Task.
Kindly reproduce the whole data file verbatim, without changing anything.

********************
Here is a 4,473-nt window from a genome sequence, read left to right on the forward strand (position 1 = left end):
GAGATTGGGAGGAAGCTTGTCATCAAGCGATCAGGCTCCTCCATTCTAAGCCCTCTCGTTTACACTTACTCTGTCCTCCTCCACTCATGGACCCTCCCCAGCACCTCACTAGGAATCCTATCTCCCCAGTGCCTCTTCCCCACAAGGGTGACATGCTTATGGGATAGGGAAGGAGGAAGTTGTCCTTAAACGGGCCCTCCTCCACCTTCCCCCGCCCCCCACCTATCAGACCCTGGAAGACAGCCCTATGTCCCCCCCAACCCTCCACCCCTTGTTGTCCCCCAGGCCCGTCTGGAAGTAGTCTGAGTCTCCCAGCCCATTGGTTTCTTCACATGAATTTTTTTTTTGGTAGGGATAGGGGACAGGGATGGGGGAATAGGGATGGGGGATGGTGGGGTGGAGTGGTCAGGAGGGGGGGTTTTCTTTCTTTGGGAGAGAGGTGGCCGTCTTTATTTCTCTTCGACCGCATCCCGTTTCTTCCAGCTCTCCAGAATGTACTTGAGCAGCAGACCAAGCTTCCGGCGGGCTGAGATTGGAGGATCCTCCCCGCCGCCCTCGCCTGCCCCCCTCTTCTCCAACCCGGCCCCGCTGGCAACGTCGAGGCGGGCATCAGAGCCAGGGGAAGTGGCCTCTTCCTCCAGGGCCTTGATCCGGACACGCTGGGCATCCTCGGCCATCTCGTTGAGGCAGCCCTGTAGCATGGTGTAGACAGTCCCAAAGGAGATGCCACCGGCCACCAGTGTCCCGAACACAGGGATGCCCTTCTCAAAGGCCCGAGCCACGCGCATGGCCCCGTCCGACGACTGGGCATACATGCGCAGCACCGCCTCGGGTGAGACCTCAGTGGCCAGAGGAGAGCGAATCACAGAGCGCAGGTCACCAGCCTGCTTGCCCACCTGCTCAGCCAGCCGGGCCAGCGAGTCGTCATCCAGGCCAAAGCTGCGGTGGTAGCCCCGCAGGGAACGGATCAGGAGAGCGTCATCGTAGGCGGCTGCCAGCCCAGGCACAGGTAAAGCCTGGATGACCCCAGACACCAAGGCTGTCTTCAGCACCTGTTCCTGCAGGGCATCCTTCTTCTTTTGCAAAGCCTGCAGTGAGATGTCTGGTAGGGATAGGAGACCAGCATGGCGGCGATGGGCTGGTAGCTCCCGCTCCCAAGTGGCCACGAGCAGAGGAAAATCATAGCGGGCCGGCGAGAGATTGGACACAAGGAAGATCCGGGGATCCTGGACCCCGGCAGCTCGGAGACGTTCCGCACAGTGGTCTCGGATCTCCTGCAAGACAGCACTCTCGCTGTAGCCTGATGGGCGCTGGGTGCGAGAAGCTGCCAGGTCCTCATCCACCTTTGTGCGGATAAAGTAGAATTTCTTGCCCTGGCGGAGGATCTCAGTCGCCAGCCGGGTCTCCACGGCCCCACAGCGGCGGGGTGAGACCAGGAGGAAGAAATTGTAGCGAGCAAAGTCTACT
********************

Here is a 4,473-nt window from a genome sequence, read left to right on the forward strand (position 1 = left end):
GAGATTGGGAGGAAGCTTGTCATCAAGCGATCAGGCTCCTCCATTCTAAGCCCTCTCGTTTACACTTACTCTGTCCTCCTCCACTCATGGACCCTCCCCAGCACCTCACTAGGAATCCTATCTCCCCAGTGCCTCTTCCCCACAAGGGTGACATGCTTATGGGATAGGGAAGGAGGAAGTTGTCCTTAAACGGGCCCTCCTCCACCTTCCCCCGCCCCCCACCTATCAGACCCTGGAAGACAGCCCTATGTCCCCCCCAACCCTCCACCCCTTGTTGTCCCCCAGGCCCGTCTGGAAGTAGTCTGAGTCTCCCAGCCCATTGGTTTCTTCACATGAATTTTTTTTTTGGTAGGGATAGGGGACAGGGATGGGGGAATAGGGATGGGGGATGGTGGGGTGGAGTGGTCAGGAGGGGGGGTTTTCTTTCTTTGGGAGAGAGGTGGCCGTCTTTATTTCTCTTCGACCGCATCCCGTTTCTTCCAGCTCTCCAGAATGTACTTGAGCAGCAGACCAAGCTTCCGGCGGGCTGAGATTGGAGGATCCTCCCCGCCGCCCTCGCCTGCCCCCCTCTTCTCCAACCCGGCCCCGCTGGCAACGTCGAGGCGGGCATCAGAGCCAGGGGAAGTGGCCTCTTCCTCCAGGGCCTTGATCCGGACACGCTGGGCATCCTCGGCCATCTCGTTGAGGCAGCCCTGTAGCATGGTGTAGACAGTCCCAAAGGAGATGCCACCGGCCACCAGTGTCCCGAACACAGGGATGCCCTTCTCAAAGGCCCGAGCCACGCGCATGGCCCCGTCCGACGACTGGGCATACATGCGCAGCACCGCCTCGGGTGAGACCTCAGTGGCCAGAGGAGAGCGAATCACAGAGCGCAGGTCACCAGCCTGCTTGCCCACCTGCTCAGCCAGCCGGGCCAGCGAGTCGTCATCCAGGCCAAAGCTGCGGTGGTAGCCCCGCAGGGAACGGATCAGGAGAGCGTCATCGTAGGCGGCTGCCAGCCCAGGCACAGGTAAAGCCTGGATGACCCCAGACACCAAGGCTGTCTTCAGCACCTGTTCCTGCAGGGCATCCTTCTTCTTTTGCAAAGCCTGCAGTGAGATGTCTGGTAGGGATAGGAGACCAGCATGGCGGCGATGGGCTGGTAGCTCCCGCTCCCAAGTGGCCACGAGCAGAGGAAAATCATAGCGGGCCGGCGAGAGATTGGACACAAGGAAGATCCGGGGATCCTGGACCCCGGCAGCTCGGAGACGTTCCGCACAGTGGTCTCGGATCTCCTGCAAGACAGCACTCTCGCTGTAGCCTGATGGGCGCTGGGTGCGAGAAGCTGCCAGGTCCTCATCCACCTTTGTGCGGATAAAGTAGAATTTCTTGCCCTGGCGGAGGATCTCAGTCGCCAGCCGGGTCTCCACGGCCCCACAGCGGCGGGGTGAGACCAGGAGGAAGAAATTGTAGCGAGCAAAGTCTACT